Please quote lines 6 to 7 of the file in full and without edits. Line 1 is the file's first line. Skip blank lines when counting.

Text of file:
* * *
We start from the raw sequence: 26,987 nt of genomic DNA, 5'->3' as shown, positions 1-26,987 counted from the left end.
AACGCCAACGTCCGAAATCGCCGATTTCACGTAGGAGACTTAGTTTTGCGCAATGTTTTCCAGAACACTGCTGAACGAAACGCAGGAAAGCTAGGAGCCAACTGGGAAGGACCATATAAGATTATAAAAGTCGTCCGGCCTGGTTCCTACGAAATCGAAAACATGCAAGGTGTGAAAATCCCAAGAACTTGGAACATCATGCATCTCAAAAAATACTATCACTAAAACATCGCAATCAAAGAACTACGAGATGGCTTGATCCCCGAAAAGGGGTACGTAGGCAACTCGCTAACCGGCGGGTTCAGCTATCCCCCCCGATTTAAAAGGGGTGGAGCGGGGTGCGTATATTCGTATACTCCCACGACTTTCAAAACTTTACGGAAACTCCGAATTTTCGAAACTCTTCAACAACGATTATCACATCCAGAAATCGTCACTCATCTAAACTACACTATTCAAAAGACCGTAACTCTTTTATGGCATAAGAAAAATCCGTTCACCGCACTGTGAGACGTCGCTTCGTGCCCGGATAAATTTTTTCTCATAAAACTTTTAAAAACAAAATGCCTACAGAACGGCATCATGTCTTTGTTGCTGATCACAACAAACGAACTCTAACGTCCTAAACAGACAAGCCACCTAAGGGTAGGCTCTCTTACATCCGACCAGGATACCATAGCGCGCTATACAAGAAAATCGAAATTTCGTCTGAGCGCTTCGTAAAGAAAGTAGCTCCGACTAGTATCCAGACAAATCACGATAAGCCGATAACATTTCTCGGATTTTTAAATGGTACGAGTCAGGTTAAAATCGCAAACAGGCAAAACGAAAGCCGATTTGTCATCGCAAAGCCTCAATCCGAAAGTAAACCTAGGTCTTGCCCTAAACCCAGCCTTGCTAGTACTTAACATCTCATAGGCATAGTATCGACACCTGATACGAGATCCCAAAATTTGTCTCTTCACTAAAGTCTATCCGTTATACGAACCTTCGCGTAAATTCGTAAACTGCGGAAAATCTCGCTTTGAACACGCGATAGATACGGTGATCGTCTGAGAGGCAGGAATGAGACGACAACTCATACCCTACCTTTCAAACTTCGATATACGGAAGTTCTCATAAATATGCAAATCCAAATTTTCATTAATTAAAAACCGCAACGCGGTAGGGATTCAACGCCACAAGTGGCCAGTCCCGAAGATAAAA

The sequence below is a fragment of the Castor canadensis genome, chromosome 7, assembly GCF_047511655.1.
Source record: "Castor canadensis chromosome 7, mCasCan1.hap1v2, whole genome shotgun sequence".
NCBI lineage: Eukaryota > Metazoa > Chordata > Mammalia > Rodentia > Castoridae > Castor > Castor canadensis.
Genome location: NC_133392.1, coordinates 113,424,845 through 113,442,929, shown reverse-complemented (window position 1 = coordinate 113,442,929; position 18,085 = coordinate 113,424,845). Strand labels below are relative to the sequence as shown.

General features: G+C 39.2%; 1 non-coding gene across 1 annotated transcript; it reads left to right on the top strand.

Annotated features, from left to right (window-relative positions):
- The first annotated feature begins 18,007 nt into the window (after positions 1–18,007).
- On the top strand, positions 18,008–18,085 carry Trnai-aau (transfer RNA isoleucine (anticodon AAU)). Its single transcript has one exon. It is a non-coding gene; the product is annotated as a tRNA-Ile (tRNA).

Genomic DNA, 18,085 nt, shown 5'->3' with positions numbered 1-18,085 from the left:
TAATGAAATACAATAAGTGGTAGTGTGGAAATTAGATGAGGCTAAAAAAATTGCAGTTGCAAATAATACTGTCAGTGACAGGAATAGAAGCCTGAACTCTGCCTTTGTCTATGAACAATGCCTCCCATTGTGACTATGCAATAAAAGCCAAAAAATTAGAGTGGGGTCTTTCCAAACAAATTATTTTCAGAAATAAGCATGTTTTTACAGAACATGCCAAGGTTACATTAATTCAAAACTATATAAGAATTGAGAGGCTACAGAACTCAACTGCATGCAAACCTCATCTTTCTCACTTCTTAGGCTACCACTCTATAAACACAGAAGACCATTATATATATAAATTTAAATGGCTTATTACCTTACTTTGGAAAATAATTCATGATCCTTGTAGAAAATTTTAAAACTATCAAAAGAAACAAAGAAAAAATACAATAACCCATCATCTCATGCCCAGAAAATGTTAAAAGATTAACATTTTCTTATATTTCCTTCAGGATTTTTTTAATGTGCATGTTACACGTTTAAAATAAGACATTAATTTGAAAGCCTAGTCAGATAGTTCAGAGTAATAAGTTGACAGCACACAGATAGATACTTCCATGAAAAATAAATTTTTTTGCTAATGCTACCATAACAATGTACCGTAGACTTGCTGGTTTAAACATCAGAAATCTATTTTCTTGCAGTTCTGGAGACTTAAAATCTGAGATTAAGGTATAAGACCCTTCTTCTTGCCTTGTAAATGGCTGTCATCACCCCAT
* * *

Genome location: NC_133392.1, coordinates 113,424,845 through 113,442,929, shown reverse-complemented (window position 1 = coordinate 113,442,929; position 18,085 = coordinate 113,424,845). Strand labels below are relative to the sequence as shown.

General features: G+C 39.2%; 1 non-coding gene across 1 annotated transcript; it reads left to right on the top strand.